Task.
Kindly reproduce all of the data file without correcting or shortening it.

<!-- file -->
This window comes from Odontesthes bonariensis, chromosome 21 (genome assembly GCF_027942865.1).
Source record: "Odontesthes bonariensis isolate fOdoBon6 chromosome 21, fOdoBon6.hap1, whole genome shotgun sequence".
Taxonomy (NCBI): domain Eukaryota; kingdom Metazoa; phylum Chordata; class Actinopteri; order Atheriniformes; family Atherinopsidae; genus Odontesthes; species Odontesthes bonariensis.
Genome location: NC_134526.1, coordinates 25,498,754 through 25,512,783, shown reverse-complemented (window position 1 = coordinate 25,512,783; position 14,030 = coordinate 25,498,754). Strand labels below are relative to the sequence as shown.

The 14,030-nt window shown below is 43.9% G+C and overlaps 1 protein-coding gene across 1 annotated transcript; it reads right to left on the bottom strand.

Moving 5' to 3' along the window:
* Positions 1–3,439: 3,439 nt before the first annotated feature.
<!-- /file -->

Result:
This window comes from Odontesthes bonariensis, chromosome 21 (genome assembly GCF_027942865.1).
Source record: "Odontesthes bonariensis isolate fOdoBon6 chromosome 21, fOdoBon6.hap1, whole genome shotgun sequence".
Taxonomy (NCBI): domain Eukaryota; kingdom Metazoa; phylum Chordata; class Actinopteri; order Atheriniformes; family Atherinopsidae; genus Odontesthes; species Odontesthes bonariensis.
Genome location: NC_134526.1, coordinates 25,498,754 through 25,512,783, shown reverse-complemented (window position 1 = coordinate 25,512,783; position 14,030 = coordinate 25,498,754). Strand labels below are relative to the sequence as shown.

The 14,030-nt window shown below is 43.9% G+C and overlaps 1 protein-coding gene across 1 annotated transcript; it reads right to left on the bottom strand.

Moving 5' to 3' along the window:
* Positions 1–3,439: 3,439 nt before the first annotated feature.